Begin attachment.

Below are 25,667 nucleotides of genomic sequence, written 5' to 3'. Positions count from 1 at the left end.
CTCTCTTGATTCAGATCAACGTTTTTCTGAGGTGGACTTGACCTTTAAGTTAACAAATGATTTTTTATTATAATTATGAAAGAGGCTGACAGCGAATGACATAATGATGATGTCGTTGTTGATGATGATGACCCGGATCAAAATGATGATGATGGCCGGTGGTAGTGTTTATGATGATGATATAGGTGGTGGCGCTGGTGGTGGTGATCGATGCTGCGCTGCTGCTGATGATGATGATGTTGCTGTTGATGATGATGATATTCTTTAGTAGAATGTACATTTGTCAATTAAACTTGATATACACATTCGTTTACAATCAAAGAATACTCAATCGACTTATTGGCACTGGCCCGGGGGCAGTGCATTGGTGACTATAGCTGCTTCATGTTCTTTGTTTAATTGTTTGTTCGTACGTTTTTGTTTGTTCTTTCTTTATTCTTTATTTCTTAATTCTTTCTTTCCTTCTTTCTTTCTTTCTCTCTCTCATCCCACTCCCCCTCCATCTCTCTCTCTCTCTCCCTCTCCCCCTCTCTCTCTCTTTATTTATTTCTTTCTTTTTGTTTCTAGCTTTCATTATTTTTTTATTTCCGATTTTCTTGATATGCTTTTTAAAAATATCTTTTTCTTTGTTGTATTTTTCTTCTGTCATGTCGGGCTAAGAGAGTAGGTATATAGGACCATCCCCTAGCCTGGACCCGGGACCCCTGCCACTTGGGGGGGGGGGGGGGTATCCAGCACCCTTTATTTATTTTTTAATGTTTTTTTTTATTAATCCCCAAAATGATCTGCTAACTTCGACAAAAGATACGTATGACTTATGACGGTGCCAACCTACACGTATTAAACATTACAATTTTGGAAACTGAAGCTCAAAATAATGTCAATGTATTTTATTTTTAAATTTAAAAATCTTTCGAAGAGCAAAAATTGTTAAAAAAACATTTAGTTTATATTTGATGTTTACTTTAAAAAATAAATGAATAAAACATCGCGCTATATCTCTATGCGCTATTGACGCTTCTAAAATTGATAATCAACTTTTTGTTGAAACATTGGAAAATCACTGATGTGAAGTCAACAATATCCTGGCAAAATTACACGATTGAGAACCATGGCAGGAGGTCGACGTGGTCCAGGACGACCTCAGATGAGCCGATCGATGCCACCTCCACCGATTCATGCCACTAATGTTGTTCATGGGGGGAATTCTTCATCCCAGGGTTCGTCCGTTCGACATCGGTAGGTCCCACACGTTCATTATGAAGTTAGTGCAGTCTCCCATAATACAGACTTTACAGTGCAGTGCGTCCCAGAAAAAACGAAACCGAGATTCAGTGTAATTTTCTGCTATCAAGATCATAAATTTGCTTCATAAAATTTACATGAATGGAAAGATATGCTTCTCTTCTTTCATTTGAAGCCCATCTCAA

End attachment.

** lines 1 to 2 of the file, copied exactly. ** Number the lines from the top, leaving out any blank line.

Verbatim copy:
Below are 25,667 nucleotides of genomic sequence, written 5' to 3'. Positions count from 1 at the left end.
CTCTCTTGATTCAGATCAACGTTTTTCTGAGGTGGACTTGACCTTTAAGTTAACAAATGATTTTTTATTATAATTATGAAAGAGGCTGACAGCGAATGACATAATGATGATGTCGTTGTTGATGATGATGACCCGGATCAAAATGATGATGATGGCCGGTGGTAGTGTTTATGATGATGATATAGGTGGTGGCGCTGGTGGTGGTGATCGATGCTGCGCTGCTGCTGATGATGATGATGTTGCTGTTGATGATGATGATATTCTTTAGTAGAATGTACATTTGTCAATTAAACTTGATATACACATTCGTTTACAATCAAAGAATACTCAATCGACTTATTGGCACTGGCCCGGGGGCAGTGCATTGGTGACTATAGCTGCTTCATGTTCTTTGTTTAATTGTTTGTTCGTACGTTTTTGTTTGTTCTTTCTTTATTCTTTATTTCTTAATTCTTTCTTTCCTTCTTTCTTTCTTTCTCTCTCTCATCCCACTCCCCCTCCATCTCTCTCTCTCTCTCCCTCTCCCCCTCTCTCTCTCTTTATTTATTTCTTTCTTTTTGTTTCTAGCTTTCATTATTTTTTTATTTCCGATTTTCTTGATATGCTTTTTAAAAATATCTTTTTCTTTGTTGTATTTTTCTTCTGTCATGTCGGGCTAAGAGAGTAGGTATATAGGACCATCCCCTAGCCTGGACCCGGGACCCCTGCCACTTGGGGGGGGGGGGGGGTATCCAGCACCCTTTATTTATTTTTTAATGTTTTTTTTTATTAATCCCCAAAATGATCTGCTAACTTCGACAAAAGATACGTATGACTTATGACGGTGCCAACCTACACGTATTAAACATTACAATTTTGGAAACTGAAGCTCAAAATAATGTCAATGTATTTTATTTTTAAATTTAAAAATCTTTCGAAGAGCAAAAATTGTTAAAAAAACATTTAGTTTATATTTGATGTTTACTTTAAAAAATAAATGAATAAAACATCGCGCTATATCTCTATGCGCTATTGACGCTTCTAAAATTGATAATCAACTTTTTGTTGAAACATTGGAAAATCACTGATGTGAAGTCAACAATATCCTGGCAAAATTACACGATTGAGAACCATGGCAGGAGGTCGACGTGGTCCAGGACGACCTCAGATGAGCCGATCGATGCCACCTCCACCGATTCATGCCACTAATGTTGTTCATGGGGGGAATTCTTCATCCCAGGGTTCGTCCGTTCGACATCGGTAGGTCCCACACGTTCATTATGAAGTTAGTGCAGTCTCCCATAATACAGACTTTACAGTGCAGTGCGTCCCAGAAAAAACGAAACCGAGATTCAGTGTAATTTTCTGCTATCAAGATCATAAATTTGCTTCATAAAATTTACATGAATGGAAAGATATGCTTCTCTTCTTTCATTTGAAGCCCATCTCAA